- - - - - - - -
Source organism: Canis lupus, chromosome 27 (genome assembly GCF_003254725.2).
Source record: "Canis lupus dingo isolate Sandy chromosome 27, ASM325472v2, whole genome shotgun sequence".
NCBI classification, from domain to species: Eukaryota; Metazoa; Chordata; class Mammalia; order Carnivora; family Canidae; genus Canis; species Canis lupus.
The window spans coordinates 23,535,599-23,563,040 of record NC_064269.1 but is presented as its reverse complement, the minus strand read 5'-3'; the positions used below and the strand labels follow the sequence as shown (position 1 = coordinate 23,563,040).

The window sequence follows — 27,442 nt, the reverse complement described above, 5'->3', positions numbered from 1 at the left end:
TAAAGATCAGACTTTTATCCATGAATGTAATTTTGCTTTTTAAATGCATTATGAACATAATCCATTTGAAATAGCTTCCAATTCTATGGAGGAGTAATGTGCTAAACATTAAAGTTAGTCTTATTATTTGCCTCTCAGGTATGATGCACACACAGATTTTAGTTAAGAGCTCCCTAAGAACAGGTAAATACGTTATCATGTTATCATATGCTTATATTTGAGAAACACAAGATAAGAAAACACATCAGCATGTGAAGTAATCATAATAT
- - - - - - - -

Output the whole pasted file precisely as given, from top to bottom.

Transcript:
Source organism: Canis lupus, chromosome 27 (genome assembly GCF_003254725.2).
Source record: "Canis lupus dingo isolate Sandy chromosome 27, ASM325472v2, whole genome shotgun sequence".
NCBI classification, from domain to species: Eukaryota; Metazoa; Chordata; class Mammalia; order Carnivora; family Canidae; genus Canis; species Canis lupus.
The window spans coordinates 23,535,599-23,563,040 of record NC_064269.1 but is presented as its reverse complement, the minus strand read 5'-3'; the positions used below and the strand labels follow the sequence as shown (position 1 = coordinate 23,563,040).

The window sequence follows — 27,442 nt, the reverse complement described above, 5'->3', positions numbered from 1 at the left end:
TAAAGATCAGACTTTTATCCATGAATGTAATTTTGCTTTTTAAATGCATTATGAACATAATCCATTTGAAATAGCTTCCAATTCTATGGAGGAGTAATGTGCTAAACATTAAAGTTAGTCTTATTATTTGCCTCTCAGGTATGATGCACACACAGATTTTAGTTAAGAGCTCCCTAAGAACAGGTAAATACGTTATCATGTTATCATATGCTTATATTTGAGAAACACAAGATAAGAAAACACATCAGCATGTGAAGTAATCATAATAT